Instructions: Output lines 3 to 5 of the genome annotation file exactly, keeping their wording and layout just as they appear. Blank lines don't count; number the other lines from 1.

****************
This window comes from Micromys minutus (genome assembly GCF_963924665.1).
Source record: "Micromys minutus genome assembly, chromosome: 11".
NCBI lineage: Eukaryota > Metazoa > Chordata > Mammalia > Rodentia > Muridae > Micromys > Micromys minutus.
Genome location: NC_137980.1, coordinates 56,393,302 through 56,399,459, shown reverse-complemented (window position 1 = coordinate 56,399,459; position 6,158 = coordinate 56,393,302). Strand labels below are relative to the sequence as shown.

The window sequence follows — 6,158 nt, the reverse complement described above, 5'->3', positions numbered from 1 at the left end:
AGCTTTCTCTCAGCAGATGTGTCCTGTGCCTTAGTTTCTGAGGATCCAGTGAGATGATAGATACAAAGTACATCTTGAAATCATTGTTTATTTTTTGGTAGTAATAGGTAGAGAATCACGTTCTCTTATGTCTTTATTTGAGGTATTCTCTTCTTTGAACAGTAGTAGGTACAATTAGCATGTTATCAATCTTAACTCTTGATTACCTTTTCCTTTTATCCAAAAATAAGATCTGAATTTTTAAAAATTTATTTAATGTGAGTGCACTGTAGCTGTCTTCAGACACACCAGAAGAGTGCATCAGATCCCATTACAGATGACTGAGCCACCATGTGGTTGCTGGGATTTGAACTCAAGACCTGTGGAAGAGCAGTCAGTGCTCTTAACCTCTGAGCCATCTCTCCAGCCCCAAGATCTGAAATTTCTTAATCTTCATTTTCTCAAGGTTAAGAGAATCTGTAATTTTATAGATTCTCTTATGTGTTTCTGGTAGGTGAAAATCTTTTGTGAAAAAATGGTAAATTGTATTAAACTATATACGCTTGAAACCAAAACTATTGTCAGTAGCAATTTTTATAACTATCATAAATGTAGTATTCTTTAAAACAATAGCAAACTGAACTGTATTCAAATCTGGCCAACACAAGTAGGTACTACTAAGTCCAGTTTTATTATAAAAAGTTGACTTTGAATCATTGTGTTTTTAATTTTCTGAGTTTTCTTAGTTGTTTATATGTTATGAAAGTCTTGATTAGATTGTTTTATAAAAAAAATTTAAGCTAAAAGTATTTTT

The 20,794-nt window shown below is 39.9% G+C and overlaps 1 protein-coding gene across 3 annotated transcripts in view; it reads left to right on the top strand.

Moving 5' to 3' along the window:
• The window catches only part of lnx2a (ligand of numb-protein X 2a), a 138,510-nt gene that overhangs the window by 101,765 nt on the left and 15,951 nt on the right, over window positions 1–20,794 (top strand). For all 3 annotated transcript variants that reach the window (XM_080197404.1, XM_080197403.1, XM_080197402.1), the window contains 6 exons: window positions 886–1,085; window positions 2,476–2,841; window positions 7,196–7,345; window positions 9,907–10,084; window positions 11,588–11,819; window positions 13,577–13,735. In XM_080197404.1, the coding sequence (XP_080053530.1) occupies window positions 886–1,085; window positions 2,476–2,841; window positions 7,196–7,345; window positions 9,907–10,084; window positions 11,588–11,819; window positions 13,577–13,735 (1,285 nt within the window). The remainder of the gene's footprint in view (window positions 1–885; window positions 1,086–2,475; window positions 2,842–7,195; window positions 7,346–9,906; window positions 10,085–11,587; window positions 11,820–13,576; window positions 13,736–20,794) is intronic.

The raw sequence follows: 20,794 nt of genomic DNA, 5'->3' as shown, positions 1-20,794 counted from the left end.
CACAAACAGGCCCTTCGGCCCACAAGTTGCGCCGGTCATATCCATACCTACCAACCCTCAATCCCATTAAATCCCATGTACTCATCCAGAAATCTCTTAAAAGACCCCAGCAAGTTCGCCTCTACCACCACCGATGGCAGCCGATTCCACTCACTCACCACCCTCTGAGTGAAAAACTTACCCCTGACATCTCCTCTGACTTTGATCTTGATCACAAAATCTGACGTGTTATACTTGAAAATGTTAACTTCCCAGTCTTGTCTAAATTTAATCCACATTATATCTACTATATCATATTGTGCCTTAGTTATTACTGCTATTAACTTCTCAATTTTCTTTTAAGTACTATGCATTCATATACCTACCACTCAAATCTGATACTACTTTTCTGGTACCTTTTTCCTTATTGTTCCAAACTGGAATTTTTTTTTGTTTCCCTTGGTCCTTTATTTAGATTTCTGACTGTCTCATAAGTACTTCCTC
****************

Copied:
NCBI lineage: Eukaryota > Metazoa > Chordata > Mammalia > Rodentia > Muridae > Micromys > Micromys minutus.
Genome location: NC_137980.1, coordinates 56,393,302 through 56,399,459, shown reverse-complemented (window position 1 = coordinate 56,399,459; position 6,158 = coordinate 56,393,302). Strand labels below are relative to the sequence as shown.

The window sequence follows — 6,158 nt, the reverse complement described above, 5'->3', positions numbered from 1 at the left end: